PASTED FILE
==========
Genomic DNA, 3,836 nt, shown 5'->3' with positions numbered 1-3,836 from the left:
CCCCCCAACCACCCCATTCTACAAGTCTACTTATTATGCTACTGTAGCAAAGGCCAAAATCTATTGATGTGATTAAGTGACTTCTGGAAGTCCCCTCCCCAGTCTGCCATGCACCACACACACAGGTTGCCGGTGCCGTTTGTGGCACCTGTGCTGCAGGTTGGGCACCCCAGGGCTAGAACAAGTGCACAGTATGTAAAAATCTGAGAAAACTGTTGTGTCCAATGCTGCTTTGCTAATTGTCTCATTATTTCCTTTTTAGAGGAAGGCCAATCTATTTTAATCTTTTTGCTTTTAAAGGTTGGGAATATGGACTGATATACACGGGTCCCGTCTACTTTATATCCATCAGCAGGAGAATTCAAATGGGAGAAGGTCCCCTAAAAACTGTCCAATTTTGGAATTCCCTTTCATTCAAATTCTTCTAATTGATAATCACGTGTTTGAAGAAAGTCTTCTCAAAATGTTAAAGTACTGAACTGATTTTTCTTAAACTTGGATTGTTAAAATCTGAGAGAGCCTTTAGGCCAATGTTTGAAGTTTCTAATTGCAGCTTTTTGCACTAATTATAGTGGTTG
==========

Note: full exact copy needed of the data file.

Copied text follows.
Genomic DNA, 3,836 nt, shown 5'->3' with positions numbered 1-3,836 from the left:
CCCCCCAACCACCCCATTCTACAAGTCTACTTATTATGCTACTGTAGCAAAGGCCAAAATCTATTGATGTGATTAAGTGACTTCTGGAAGTCCCCTCCCCAGTCTGCCATGCACCACACACACAGGTTGCCGGTGCCGTTTGTGGCACCTGTGCTGCAGGTTGGGCACCCCAGGGCTAGAACAAGTGCACAGTATGTAAAAATCTGAGAAAACTGTTGTGTCCAATGCTGCTTTGCTAATTGTCTCATTATTTCCTTTTTAGAGGAAGGCCAATCTATTTTAATCTTTTTGCTTTTAAAGGTTGGGAATATGGACTGATATACACGGGTCCCGTCTACTTTATATCCATCAGCAGGAGAATTCAAATGGGAGAAGGTCCCCTAAAAACTGTCCAATTTTGGAATTCCCTTTCATTCAAATTCTTCTAATTGATAATCACGTGTTTGAAGAAAGTCTTCTCAAAATGTTAAAGTACTGAACTGATTTTTCTTAAACTTGGATTGTTAAAATCTGAGAGAGCCTTTAGGCCAATGTTTGAAGTTTCTAATTGCAGCTTTTTGCACTAATTATAGTGGTTG